When walking down the street, most people will either disregard or make judgments about the strangers around them. At a young age, we’ve been told to never talk to strangers and to be wary of the shady looking characters. But photographer Jay Weinstein wants to change that.
On a recent photography trip to Bikaner in the deserts of Rajasthan, India, he came across a man that would be the catalyst for his ongoing project, …so I asked them to smile. In the midst of a busy train station, Weinstein spotted the man amongst the crowd and wanted to photograph him. It wasn’t until he noticed the man’s stony gaze and stern look that he decided otherwise. Too intimidated by this seemingly hardened man to approach him, he chose to avoid him instead. It wasn’t until Weinstein heard the man’s cheerful voice shouting “Take my picture too!” that he finally turned his camera on the man to take a snap. As the man smiled for the camera, Weinstein watched as the once cold man transformed into a completely different being. It was at that very moment that Weinstein’s project was born.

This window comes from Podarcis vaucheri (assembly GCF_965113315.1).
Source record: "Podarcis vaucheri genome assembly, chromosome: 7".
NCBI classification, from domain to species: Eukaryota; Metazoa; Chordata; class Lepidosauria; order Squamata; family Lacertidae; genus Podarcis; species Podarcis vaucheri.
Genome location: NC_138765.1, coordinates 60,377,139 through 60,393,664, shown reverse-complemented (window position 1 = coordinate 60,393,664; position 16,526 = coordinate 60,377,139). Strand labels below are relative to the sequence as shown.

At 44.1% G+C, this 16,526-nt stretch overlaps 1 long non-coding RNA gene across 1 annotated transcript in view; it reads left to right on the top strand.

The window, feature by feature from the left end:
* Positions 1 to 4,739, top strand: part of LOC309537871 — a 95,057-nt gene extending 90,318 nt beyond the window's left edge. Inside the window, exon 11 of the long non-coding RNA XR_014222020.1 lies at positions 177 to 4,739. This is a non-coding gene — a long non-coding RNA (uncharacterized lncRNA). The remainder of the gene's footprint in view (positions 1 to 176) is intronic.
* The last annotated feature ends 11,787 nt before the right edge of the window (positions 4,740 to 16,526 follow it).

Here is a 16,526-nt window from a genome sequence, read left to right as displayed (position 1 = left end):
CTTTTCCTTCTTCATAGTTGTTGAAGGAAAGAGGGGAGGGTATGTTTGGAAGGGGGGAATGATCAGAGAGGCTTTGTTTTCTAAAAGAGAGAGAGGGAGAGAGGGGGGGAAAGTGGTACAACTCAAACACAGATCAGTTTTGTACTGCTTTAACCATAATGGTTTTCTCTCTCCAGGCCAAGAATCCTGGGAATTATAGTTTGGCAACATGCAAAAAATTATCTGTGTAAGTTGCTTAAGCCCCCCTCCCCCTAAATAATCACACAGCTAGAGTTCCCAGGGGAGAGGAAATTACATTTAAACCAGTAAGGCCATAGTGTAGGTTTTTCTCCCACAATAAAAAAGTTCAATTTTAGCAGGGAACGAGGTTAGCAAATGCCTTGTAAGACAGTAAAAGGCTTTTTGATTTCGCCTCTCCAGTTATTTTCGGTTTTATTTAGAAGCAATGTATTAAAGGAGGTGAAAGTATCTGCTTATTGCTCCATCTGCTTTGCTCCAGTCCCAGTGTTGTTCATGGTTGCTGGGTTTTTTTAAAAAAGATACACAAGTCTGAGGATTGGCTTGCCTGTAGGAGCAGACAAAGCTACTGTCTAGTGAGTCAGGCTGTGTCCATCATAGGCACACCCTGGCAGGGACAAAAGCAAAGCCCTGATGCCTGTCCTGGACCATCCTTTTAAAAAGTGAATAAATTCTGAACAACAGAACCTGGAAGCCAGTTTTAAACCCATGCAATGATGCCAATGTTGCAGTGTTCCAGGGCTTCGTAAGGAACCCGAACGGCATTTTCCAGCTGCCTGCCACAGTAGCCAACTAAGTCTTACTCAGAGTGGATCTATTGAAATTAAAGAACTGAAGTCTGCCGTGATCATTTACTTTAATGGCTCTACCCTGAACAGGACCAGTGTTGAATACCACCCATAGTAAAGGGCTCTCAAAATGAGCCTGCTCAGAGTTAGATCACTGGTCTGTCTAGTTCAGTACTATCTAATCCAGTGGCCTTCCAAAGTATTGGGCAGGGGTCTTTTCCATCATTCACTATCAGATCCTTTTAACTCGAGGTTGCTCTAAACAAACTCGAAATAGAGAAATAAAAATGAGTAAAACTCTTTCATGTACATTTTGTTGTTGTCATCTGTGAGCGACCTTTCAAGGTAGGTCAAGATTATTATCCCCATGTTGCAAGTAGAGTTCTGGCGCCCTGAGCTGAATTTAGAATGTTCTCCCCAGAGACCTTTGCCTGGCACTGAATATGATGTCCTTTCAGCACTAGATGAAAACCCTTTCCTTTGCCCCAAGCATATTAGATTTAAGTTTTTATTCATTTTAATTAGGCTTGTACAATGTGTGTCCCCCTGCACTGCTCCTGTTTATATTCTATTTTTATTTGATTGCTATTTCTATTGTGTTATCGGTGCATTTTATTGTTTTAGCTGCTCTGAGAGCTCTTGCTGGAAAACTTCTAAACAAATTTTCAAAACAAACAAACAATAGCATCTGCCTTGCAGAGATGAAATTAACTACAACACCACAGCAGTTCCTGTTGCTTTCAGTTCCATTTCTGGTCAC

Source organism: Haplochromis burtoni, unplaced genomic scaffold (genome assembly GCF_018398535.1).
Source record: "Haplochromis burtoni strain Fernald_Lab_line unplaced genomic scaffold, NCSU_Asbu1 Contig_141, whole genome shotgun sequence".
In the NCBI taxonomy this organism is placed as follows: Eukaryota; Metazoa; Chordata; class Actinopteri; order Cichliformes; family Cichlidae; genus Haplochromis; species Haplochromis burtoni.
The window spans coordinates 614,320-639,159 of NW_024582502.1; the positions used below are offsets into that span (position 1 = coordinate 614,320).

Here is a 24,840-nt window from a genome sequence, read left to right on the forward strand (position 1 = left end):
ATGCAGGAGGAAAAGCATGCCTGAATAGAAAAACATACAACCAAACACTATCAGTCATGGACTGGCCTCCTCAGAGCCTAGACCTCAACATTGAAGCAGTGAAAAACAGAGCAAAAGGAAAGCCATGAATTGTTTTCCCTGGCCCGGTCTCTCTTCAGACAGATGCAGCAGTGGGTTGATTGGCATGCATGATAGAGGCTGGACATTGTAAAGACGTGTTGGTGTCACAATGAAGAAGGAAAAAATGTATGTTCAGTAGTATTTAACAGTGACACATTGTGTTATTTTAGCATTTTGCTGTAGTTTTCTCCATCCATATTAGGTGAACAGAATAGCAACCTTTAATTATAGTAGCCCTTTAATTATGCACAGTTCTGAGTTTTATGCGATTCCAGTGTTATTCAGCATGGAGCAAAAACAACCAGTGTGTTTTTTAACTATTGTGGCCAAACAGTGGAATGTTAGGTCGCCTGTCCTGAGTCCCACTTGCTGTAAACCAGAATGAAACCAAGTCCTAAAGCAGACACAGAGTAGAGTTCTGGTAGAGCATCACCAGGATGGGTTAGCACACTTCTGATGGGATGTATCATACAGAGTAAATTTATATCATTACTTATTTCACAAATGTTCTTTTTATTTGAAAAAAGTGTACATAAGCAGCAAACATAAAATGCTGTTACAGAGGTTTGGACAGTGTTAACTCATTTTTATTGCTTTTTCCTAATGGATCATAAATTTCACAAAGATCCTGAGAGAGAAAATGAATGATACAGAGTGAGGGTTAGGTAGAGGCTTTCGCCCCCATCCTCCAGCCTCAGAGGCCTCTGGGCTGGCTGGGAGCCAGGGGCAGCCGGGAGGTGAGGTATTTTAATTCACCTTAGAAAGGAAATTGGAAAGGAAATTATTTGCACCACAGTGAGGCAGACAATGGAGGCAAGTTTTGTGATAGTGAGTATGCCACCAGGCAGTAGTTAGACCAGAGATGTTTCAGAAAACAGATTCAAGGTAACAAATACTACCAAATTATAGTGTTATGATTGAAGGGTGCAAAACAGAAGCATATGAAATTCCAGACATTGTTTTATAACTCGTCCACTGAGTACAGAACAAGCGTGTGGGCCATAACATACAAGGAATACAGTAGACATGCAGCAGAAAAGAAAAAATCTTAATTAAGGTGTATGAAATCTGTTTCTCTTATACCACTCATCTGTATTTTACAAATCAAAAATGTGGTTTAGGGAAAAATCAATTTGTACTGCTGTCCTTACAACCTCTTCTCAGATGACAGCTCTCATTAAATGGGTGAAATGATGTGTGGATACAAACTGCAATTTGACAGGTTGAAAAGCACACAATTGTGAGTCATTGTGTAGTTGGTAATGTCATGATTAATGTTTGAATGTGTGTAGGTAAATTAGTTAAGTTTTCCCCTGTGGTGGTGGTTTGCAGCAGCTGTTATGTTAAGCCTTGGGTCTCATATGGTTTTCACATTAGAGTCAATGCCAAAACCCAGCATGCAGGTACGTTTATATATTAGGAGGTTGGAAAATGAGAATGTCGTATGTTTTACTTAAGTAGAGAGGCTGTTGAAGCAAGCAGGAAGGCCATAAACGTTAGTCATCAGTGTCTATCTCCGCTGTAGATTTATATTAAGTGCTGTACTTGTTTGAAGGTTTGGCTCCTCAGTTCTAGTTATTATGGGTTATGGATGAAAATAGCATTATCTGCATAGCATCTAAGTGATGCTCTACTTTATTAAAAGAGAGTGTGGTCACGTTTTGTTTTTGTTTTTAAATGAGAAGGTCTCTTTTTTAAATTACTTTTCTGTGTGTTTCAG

For years following that fateful incident, Weinstein has been traveling and asking strangers to pose for him. He captures these strangers in two different poses: one without a smile and one while smiling. According to Weinstein, this arrangement was a way for him to document the effect of the human smile on a stranger’s face. His goal is to change the viewer’s attitude and assumptions about strangers by humanizing his subjects.
Each subject is completely unknown to Weinstein. He approaches most of them while they’re going about their daily lives while others ask to be photographed by him. Weinstein does not provide any additional information about the subjects in his photographs. There are no names, no occupations, no confirmed religions or ethnicity, and no life stories that accompany the images. The purpose of withholding that information is so that the viewer’s own thoughts will be heard without any external influences.
Weinstein’s project features mostly images of strangers in India, but he plans on expanding the collection to include people from all parts of the world. He also encourages peoples to submit their own pair of images of strangers that they approached and asked to smile.
Check out his full project here.